CIRP Encyclopedia of Production Engineering

Living Edition
| Editors: The International Academy for Production Engineering, Sami Chatti, Tullio Tolio

High Performance Grinding

  • Mohammad RabieyEmail author
Living reference work entry
DOI: https://doi.org/10.1007/978-3-642-35950-7_16720-1

Synonyms

Definition

High performance grinding (HPG) is a grinding process with an extreme high material removal rate usually with superabrasive grinding tools.

Theory and Application

High performance grinding (HPG) also called high efficiency deep grinding (HEDG) is characterized by extremely high specific material removal rates (MRR), using high wheel speed, high depth of cut, and high feed rate with superabrasive tools resulting generally in very low specific energy (6–15 J/mm3 for ferrous material) compared to other grinding processes (Table 1). HPG is known as a combination process of creep feed grinding (high depth of cut) and high speed grinding (high feed rate and high grinding speed). It can be used for both rough and finish grinding.
Table 1

Process parameters of reciprocating, creep, and HPG processes for ferrous materials (Tawakoli 1993)

Process

Depth of cut a e

Feed rate v ft

Cutting speed vc

Specific material removal rate Q′w

Reciprocating grinding

0.001–0.05 mm

1–30 m/min

20–60 m/s

0.1–10 mm3/mm/s

Creep feed grinding

0.1–30 mm

0.05–0.5 m/min

20–60 m/s

0.1–15 mm3/mm/s

HPG

0.1–30 mm

0.5–10 m/min

80–200 m/s

50–2000 mm3/mm/s

The most important requirements of HPG are:
  1. 1.

    Rigid machine tool with high stiffness (due to high grinding forces by HPG)

     
  2. 2.

    Proper coolant system to provide sufficient coolant into the contact zone (high pressure, high capacity)

     
  3. 3.

    Stable spindle at high grinding speed (generally 80–250 m/s)

     
  4. 4.

    Proper grinding wheel (low wear, capable for high feed rate 0.5–10 m/min)

     
The concept of HPG was first proposed by Guhring (1967). The principles and theoretical aspects of the process were largely developed by Werner (Werner et al. 1980) and further practically described and proved by Tawakoli (1993). Figure 1 shows one industrial application of the process.
Fig. 1

An industrial example of HEDG (Tawakoli 1993)

Figure 2 gives accurate results for the temperature trend by increasing the grinding speed. Later Rowe (2001) modeled and verified the surface temperature by HEDG with more detailed results.
Fig. 2

Effect of grinding speed on maximum temperatures at constant high removal rate for different grinding wheels (Tawakoli 1993)

In conventional grinding, as the MRR is increased the surface temperature in the grinding zone increases, and often burn results. However, if the grinding speed and feed rate are increased further, the surface contact temperature of workpiece reaches a peak value and then decreases, due to the greater amount of grinding energy going into the chip and coolant instead of the workpiece as demonstrated in Fig. 1. Tawakoli interpreted the situation by the terms of contact time between abrasive grits and workpiece which is extremely short in HPG. As the surface is not in thermal equilibrium, the heat pulse initially spreads out over the surface before penetrating into the workpiece. This heat makes the surface layer softer so the material removal by the next grits requires less forces and lower specific energy. Before the heat can spread down from the surface into the bulk, the next chip removed from the surface takes the heated material away. The wheel speed should be about 100 m/s where these effects start to be apparent. When the speed exceeds this value, the temperature is reduced. In addition, high feed rate is essential to prevent excessive conduction of heat down to the level of the finished workpiece surface.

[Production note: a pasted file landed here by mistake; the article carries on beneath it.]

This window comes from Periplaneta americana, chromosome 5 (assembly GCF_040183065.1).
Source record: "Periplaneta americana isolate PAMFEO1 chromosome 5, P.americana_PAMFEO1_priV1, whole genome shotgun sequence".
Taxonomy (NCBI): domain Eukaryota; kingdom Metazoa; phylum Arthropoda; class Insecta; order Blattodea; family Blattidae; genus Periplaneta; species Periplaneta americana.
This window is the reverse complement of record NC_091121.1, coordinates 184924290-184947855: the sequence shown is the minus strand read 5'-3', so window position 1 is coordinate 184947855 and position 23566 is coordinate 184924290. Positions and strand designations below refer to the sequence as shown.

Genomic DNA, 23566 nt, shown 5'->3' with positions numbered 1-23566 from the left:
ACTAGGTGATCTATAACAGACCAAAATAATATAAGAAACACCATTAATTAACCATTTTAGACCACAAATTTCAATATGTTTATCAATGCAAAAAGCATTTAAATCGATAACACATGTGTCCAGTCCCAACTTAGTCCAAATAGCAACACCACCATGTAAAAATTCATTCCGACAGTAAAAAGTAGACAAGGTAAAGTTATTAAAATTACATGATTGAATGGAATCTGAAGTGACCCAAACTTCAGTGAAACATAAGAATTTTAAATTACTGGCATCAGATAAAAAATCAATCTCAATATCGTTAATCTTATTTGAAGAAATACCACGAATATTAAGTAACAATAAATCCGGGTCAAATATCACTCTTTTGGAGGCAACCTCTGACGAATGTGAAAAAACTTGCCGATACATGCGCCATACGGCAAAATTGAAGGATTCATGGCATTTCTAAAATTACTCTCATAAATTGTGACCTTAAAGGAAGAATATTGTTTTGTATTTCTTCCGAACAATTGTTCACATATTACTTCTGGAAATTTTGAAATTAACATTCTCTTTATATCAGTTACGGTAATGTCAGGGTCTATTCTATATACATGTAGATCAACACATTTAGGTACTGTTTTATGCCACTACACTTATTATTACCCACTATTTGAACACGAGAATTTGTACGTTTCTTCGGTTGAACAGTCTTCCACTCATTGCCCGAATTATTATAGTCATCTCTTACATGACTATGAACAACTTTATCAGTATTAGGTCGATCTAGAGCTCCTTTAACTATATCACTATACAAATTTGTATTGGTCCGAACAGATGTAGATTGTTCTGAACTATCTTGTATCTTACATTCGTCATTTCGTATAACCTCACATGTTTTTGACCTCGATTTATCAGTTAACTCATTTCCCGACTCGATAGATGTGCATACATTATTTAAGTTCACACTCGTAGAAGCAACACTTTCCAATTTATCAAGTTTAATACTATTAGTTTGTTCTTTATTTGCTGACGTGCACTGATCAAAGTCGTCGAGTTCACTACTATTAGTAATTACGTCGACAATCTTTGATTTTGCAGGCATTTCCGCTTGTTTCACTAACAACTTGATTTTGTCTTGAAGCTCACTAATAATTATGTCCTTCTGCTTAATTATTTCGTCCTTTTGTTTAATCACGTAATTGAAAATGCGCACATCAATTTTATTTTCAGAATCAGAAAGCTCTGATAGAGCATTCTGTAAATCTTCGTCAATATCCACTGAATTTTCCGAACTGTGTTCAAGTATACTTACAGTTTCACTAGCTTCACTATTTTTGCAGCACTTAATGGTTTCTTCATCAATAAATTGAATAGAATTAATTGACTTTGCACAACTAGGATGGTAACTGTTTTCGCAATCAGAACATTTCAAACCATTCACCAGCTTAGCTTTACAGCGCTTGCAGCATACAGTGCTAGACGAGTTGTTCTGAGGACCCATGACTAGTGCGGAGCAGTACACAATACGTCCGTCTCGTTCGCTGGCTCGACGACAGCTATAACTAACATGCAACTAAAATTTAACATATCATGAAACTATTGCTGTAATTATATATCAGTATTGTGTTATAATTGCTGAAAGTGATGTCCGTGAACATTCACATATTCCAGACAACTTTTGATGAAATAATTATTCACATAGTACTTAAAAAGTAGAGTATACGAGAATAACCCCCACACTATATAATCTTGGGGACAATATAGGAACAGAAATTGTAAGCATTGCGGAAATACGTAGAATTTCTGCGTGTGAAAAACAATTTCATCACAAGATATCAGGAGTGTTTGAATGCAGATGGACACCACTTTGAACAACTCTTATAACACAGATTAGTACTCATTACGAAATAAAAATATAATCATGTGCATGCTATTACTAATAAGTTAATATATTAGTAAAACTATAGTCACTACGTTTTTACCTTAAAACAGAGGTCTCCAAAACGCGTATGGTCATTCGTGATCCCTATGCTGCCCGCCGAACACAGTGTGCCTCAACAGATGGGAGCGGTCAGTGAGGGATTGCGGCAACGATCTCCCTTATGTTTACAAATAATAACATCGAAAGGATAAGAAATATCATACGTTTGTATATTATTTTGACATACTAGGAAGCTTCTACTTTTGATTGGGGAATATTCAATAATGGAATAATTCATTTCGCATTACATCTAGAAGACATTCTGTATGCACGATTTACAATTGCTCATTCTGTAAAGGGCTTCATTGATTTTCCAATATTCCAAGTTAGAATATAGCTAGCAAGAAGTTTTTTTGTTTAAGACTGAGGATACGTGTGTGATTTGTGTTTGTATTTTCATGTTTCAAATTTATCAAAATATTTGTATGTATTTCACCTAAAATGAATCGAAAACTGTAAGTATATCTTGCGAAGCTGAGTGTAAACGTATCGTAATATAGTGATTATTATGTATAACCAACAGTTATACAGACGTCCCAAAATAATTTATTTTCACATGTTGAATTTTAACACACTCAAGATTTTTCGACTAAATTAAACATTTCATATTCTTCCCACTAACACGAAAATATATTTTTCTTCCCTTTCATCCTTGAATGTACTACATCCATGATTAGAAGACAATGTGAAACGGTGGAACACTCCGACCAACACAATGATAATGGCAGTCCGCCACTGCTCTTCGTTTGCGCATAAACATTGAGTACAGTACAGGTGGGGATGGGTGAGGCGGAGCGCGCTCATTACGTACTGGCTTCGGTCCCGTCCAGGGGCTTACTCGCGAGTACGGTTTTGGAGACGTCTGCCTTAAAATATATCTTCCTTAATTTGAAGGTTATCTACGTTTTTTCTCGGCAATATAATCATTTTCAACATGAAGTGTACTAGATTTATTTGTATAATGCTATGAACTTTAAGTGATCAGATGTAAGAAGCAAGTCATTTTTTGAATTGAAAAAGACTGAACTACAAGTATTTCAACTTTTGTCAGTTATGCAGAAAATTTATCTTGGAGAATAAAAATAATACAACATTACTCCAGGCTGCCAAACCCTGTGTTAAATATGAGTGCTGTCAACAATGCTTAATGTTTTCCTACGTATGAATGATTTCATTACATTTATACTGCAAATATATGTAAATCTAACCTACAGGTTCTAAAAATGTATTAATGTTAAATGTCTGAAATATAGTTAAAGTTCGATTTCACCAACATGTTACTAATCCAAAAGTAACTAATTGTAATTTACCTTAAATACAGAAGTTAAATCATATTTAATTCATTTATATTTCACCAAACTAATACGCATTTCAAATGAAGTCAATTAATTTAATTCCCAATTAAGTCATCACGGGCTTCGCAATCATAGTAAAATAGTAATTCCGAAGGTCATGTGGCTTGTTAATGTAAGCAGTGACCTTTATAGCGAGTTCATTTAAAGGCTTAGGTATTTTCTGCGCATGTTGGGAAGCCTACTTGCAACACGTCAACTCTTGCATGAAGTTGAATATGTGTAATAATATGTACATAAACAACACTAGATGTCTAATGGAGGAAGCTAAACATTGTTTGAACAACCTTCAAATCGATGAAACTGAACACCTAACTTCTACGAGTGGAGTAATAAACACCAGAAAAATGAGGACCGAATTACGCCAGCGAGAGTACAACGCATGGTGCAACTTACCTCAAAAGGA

The larger thermal conductivity of superabrasives like diamond and CBN assist the heat removal from the workpiece. Cubic boron nitride (CBN) wheels of the electroplated or metal-bonded type are mainly used for grinding of metal to withstand the high force and stresses at the high speeds involved in process and for chemical stability at high temperatures.

Proper cooling and coolant also has a great influence in HPG. In particular, it is necessary to enrich the contact zone with coolant using several coolant nozzles and/or pressurized nozzle shoes, as well as high pressure jets which employed to clean away swarf from the wheel surface to decrease wheel loading.

Cross-References

References

  1. Guhring K (1967) Hochleistungsschleifen – Eine Methode zur Leistungssteigerung der Schleifverfahren durch hohe Schnittgeschwindigkeiten [High performance grinding – a method to increase the performance of the grinding process using high cutting speeds]. Dissertation, RWTH, Aachen (in German)Google Scholar
  2. Rowe WB (2001) Thermal analysis of high efficiency deep grinding. Int J Mach Tools Manuf 41:1–19CrossRefGoogle Scholar
  3. Tawakoli T (1993) High efficiency deep grinding: technology, process planning and application. Mechanical Engineering Publication, LondonGoogle Scholar
  4. Werner PG, Younis MA, Schlingensiepen R (1980) Creep-feed – an effective method to reduce workpiece surface temperatures in high efficiency grinding processes. In: Proceedings of 8th metalworking research conference SME, pp 312–319Google Scholar

Copyright information

© CIRP 2018

Authors and Affiliations

  1. 1.Mechanical EngineeringUniversity of applied science RapperswillRapperswillSwitzerland

Section editors and affiliations

  • Konrad Wegener
    • 1
  1. 1.Institut für Werkzeugmaschinen und Fertigung (IWF)ETH ZürichZürichSwitzerland